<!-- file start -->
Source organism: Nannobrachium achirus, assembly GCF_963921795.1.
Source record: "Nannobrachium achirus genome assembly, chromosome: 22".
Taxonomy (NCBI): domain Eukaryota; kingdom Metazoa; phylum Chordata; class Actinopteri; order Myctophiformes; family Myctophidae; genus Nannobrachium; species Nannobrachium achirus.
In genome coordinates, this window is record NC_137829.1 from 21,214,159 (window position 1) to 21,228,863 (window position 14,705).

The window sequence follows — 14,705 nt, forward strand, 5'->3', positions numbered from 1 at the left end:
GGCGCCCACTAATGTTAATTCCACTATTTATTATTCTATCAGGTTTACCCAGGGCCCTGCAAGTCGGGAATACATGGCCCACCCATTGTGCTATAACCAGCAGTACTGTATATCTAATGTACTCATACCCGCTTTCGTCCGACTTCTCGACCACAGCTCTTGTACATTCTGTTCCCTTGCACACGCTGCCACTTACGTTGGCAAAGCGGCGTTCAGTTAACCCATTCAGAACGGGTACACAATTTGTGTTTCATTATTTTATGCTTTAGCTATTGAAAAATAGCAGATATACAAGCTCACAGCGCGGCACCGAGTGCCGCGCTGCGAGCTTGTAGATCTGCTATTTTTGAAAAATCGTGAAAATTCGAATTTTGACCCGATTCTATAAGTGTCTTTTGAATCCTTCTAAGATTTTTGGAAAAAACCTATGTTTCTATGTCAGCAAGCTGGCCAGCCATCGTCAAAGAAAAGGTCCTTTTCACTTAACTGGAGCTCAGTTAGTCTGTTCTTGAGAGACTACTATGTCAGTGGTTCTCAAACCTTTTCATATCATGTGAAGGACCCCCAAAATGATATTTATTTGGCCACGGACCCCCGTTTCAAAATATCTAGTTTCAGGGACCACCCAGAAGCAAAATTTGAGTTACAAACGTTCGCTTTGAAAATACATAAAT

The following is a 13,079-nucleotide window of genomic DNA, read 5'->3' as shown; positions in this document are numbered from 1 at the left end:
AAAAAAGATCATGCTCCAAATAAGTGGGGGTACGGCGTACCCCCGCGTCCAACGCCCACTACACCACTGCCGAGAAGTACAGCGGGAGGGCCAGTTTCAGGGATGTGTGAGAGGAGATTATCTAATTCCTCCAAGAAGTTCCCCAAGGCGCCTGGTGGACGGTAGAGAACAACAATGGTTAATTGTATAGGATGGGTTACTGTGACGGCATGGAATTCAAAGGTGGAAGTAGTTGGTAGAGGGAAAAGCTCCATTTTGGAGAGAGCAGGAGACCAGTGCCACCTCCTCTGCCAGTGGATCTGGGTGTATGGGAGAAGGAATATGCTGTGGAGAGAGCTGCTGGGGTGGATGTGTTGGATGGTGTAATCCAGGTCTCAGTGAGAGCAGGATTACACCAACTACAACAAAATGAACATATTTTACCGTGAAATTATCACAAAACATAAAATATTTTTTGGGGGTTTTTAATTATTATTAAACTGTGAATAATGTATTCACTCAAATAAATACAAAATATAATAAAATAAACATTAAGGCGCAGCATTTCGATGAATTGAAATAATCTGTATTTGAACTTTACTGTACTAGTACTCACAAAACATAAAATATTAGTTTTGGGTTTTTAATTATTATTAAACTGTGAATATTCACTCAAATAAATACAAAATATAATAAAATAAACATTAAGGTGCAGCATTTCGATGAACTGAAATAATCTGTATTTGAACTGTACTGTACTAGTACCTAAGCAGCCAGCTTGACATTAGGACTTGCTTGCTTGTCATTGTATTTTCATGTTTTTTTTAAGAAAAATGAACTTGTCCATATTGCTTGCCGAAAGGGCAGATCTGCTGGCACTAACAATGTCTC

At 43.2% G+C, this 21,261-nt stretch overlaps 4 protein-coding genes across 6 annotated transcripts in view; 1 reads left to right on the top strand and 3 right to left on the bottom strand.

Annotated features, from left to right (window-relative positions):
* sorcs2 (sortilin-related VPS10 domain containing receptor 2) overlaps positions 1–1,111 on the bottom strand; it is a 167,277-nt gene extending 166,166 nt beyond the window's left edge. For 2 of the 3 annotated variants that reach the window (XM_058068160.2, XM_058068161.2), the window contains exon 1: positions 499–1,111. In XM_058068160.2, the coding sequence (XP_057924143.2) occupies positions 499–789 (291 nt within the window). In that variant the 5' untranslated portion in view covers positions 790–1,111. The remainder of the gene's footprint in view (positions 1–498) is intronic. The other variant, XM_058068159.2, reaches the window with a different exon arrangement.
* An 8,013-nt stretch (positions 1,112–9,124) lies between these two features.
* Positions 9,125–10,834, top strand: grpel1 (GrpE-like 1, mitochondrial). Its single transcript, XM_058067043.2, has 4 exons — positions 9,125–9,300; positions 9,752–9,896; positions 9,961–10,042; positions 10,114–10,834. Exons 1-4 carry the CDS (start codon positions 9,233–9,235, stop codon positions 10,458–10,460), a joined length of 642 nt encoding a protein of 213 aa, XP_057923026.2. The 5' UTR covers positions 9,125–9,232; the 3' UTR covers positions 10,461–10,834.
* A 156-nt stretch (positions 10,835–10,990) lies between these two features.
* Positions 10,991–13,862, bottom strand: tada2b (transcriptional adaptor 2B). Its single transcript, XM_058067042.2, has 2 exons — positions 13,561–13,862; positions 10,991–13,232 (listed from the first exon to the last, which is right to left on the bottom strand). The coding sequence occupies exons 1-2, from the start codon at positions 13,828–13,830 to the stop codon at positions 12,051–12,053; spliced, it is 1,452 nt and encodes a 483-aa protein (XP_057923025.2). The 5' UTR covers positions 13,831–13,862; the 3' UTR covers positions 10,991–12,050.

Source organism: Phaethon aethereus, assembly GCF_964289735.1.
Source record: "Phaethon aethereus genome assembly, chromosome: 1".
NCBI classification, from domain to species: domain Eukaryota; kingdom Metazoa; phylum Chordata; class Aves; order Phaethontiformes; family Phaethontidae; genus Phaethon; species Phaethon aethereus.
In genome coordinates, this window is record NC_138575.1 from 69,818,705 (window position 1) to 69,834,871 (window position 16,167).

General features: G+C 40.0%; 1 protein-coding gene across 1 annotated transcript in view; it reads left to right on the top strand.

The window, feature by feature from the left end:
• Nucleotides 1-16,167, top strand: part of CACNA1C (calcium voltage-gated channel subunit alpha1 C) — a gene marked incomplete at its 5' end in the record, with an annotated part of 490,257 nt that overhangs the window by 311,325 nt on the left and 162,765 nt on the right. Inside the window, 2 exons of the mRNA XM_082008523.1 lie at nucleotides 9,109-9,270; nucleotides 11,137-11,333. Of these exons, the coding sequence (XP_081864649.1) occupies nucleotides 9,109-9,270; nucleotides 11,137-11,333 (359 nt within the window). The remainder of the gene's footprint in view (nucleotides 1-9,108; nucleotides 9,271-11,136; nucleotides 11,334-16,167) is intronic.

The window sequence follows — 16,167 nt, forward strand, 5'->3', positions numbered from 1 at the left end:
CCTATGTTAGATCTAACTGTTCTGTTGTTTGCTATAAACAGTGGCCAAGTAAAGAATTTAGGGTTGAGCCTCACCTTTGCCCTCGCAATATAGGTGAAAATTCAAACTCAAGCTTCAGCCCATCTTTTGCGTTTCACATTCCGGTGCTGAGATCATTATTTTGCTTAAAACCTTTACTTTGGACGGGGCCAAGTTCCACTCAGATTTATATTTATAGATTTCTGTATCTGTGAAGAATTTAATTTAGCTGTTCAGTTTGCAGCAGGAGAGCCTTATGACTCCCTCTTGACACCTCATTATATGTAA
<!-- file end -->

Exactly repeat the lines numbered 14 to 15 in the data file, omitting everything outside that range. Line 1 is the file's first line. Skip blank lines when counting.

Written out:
* A 156-nt stretch (positions 10,835–10,990) lies between these two features.
* Positions 10,991–13,862, bottom strand: tada2b (transcriptional adaptor 2B). Its single transcript, XM_058067042.2, has 2 exons — positions 13,561–13,862; positions 10,991–13,232 (listed from the first exon to the last, which is right to left on the bottom strand). The coding sequence occupies exons 1-2, from the start codon at positions 13,828–13,830 to the stop codon at positions 12,051–12,053; spliced, it is 1,452 nt and encodes a 483-aa protein (XP_057923025.2). The 5' UTR covers positions 13,831–13,862; the 3' UTR covers positions 10,991–12,050.